16. Middletown Road
  17. New Utrecht Avenue
  18. Smith-9th Streets
  19. Zerega Avenue

As I stated at the beginning of this entry, I spent many hours watching the live webcast & the news was depressing to say the least. It is scary to hear that the MTA is already $60 million dollars over budget & we are only half way through the year. The cause of this mainly rests on the skyrocketing cost of fuel although overtime is part of the problem as well. You know things must be bad if they have to cut the installation of vents inside tunnels which would play a key role in the case of a fire emergency underground. However the details of what is being cut is known, I would like to take this time to focus on my overall thoughts of the meeting among other things.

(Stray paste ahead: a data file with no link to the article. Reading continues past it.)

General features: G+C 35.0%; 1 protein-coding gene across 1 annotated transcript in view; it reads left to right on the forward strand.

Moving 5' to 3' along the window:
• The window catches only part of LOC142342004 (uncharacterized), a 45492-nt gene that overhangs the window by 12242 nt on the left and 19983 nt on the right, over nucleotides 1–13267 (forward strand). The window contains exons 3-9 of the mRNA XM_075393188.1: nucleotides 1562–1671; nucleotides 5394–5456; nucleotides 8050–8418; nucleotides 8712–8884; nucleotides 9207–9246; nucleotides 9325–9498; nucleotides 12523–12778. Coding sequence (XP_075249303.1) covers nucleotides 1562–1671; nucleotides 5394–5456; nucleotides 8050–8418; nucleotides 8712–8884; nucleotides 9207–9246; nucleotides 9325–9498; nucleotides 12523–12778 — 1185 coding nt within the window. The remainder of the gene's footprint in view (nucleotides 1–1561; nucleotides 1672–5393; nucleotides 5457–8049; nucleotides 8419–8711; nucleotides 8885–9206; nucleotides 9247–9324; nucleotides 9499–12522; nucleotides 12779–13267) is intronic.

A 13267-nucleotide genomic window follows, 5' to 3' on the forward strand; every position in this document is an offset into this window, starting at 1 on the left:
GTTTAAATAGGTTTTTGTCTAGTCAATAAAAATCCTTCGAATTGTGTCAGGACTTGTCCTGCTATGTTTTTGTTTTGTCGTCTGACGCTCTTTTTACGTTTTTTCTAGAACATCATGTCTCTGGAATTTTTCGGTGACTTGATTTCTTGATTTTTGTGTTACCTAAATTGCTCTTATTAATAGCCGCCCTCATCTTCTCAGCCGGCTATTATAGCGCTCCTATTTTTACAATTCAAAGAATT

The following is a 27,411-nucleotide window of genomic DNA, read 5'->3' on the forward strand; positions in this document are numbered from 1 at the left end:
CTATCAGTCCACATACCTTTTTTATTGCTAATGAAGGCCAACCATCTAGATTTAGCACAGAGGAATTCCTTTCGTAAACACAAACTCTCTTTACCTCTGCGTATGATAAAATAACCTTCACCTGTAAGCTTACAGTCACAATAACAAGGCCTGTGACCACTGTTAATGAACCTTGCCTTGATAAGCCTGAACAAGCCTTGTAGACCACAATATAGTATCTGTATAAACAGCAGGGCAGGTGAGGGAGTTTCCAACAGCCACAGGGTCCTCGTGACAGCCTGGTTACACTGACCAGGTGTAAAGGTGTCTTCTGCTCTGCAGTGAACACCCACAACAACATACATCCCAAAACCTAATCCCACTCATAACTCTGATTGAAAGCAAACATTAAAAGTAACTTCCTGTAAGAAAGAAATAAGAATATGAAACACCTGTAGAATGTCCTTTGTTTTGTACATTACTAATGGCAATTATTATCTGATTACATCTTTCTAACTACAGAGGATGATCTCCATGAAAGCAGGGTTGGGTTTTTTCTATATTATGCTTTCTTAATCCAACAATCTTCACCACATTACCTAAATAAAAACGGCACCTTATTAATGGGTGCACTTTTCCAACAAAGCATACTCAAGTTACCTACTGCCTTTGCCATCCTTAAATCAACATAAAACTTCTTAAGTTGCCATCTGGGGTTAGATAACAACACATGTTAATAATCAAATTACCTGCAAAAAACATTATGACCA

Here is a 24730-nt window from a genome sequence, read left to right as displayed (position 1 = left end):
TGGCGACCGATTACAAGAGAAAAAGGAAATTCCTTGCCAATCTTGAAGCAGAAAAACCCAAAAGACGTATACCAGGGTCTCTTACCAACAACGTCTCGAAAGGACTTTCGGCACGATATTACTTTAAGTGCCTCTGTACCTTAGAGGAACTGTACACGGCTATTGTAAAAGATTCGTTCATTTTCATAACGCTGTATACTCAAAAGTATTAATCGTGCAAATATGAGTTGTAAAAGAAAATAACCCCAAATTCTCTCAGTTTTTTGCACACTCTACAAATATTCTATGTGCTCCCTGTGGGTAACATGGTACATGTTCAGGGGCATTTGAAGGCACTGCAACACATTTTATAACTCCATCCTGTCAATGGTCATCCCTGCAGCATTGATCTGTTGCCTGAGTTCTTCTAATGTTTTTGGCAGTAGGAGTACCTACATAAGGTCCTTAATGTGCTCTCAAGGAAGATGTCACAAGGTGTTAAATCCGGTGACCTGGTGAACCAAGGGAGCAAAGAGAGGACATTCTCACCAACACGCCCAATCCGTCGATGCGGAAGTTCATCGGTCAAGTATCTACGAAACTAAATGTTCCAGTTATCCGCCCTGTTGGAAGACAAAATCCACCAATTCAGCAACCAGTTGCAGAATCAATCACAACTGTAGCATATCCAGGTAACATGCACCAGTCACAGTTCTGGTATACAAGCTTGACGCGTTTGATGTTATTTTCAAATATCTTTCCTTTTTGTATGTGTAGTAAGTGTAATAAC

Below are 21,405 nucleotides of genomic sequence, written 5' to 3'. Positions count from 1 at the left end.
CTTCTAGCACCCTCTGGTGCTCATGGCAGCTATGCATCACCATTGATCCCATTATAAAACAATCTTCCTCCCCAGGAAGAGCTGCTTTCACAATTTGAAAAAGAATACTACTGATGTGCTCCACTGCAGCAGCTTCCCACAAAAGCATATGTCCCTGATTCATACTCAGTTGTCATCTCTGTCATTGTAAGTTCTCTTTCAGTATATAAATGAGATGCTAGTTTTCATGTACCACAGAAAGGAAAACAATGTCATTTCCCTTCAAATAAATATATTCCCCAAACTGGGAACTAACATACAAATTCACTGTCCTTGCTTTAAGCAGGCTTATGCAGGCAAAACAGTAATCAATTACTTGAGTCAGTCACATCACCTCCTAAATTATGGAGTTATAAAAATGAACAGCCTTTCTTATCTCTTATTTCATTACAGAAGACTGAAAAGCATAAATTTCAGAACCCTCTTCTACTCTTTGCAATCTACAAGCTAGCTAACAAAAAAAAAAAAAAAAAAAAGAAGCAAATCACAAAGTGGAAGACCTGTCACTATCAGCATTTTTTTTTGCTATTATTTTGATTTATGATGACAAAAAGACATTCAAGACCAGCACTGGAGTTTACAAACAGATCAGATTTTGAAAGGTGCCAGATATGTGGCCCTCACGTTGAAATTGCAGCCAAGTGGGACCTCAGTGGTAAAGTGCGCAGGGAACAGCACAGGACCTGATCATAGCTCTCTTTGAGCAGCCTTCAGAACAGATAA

I am a big believer in reading people’s body language to get a better understanding of who they are or in other cases the situation at hand. I could have had the volume muted but still figure out what was going on. The body language from Dale Hemmerdinger & Elliot Sander gave off very negative vibes. While one could question if they wanted to be there as that could have been assumed based on their look, I felt it was more of a “I know we are in deep shit, how do we fix this” vibe that resonated from the two.